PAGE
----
U.S. Census Data for California: Married Couples with No Children are now the largest number of households, at 26%.
'New census figures show that the percentage of Californians
who live in "nuclear family" households — a married man and a woman raising their children — has dropped again over the last decade, to 23.4% of all households. That represents a 10% decline in 10 years, measured as a percentage of the state's households.'
'Those households, the Times analysis shows, are being supplanted
by a striking spectrum of postmodern living arrangements: same-sex households, unmarried opposite-sex partners, married couples who have no children. Some forms of households that were rare just a generation ago are becoming common; the number of single-father households in California, for instance, grew by 36% between 2000 and 2010.'
'Today, California is a stark reflection of a new dynamic: the traditional Hallmark card image is hardly obsolete, but it is the minority. And new sorts of households — blended families; bands of middle-class singles who live and vacation together; families that were once called "broken" — are increasingly the standard.'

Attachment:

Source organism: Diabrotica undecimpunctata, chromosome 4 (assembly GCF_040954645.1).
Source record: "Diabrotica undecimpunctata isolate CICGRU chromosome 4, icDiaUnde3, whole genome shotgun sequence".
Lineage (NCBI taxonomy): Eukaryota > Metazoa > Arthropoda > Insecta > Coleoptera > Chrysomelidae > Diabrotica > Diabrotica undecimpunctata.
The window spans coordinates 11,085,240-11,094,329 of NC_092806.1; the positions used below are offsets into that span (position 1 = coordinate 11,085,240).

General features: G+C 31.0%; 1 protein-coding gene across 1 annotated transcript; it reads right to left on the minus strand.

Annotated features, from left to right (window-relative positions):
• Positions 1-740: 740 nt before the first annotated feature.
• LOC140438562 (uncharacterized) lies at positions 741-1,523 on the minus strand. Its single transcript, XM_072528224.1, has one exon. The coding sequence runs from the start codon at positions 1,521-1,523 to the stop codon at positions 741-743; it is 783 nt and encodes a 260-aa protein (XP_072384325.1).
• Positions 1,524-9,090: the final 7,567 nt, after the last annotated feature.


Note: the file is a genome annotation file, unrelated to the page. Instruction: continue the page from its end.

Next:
'The Times analysis tracked changes in the proportion of categories of California's households using new census figures in order to draw the most meaningful conclusions while accounting for other demographic shifts. According to the analysis:
Households occupied by unmarried, opposite-sex partners rose by 20% between 2000 and 2010, and now make up 6.2% of California homes.
Single-parent households with children also rose by 20%, now making up 11.8% of California homes.
Households of married couples who do not have children rose by 4%, now 26% of the state's households.
The proportion of same-sex households rose by 25% between 2000 and 2010, increasing in every county in Southern California.
Analysts and many gay couples believe the actual number of gay households is not necessarily increasing that fast — but in a more welcoming world, the recognition of those households is.'